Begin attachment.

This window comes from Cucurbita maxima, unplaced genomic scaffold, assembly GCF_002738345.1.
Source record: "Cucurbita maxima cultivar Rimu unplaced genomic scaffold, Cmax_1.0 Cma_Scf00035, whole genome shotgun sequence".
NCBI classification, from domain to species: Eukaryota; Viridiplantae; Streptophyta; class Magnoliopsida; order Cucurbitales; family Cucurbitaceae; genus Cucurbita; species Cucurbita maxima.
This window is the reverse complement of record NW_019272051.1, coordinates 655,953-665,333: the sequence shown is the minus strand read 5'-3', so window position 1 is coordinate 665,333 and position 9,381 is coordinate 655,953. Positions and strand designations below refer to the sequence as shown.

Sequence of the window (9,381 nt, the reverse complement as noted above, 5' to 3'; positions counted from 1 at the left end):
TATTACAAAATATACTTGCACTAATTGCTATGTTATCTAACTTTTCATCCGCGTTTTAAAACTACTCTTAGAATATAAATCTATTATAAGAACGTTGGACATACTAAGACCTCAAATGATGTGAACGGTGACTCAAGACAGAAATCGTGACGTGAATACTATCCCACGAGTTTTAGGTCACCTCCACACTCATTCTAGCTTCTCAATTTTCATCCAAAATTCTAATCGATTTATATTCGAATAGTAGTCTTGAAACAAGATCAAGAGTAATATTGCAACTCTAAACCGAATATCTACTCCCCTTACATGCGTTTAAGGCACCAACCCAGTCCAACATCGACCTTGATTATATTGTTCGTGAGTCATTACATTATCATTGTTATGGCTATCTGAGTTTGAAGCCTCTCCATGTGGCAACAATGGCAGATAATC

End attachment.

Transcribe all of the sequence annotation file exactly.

This window comes from Cucurbita maxima, unplaced genomic scaffold, assembly GCF_002738345.1.
Source record: "Cucurbita maxima cultivar Rimu unplaced genomic scaffold, Cmax_1.0 Cma_Scf00035, whole genome shotgun sequence".
NCBI classification, from domain to species: Eukaryota; Viridiplantae; Streptophyta; class Magnoliopsida; order Cucurbitales; family Cucurbitaceae; genus Cucurbita; species Cucurbita maxima.
This window is the reverse complement of record NW_019272051.1, coordinates 655,953-665,333: the sequence shown is the minus strand read 5'-3', so window position 1 is coordinate 665,333 and position 9,381 is coordinate 655,953. Positions and strand designations below refer to the sequence as shown.

Sequence of the window (9,381 nt, the reverse complement as noted above, 5' to 3'; positions counted from 1 at the left end):
TATTACAAAATATACTTGCACTAATTGCTATGTTATCTAACTTTTCATCCGCGTTTTAAAACTACTCTTAGAATATAAATCTATTATAAGAACGTTGGACATACTAAGACCTCAAATGATGTGAACGGTGACTCAAGACAGAAATCGTGACGTGAATACTATCCCACGAGTTTTAGGTCACCTCCACACTCATTCTAGCTTCTCAATTTTCATCCAAAATTCTAATCGATTTATATTCGAATAGTAGTCTTGAAACAAGATCAAGAGTAATATTGCAACTCTAAACCGAATATCTACTCCCCTTACATGCGTTTAAGGCACCAACCCAGTCCAACATCGACCTTGATTATATTGTTCGTGAGTCATTACATTATCATTGTTATGGCTATCTGAGTTTGAAGCCTCTCCATGTGGCAACAATGGCAGATAATC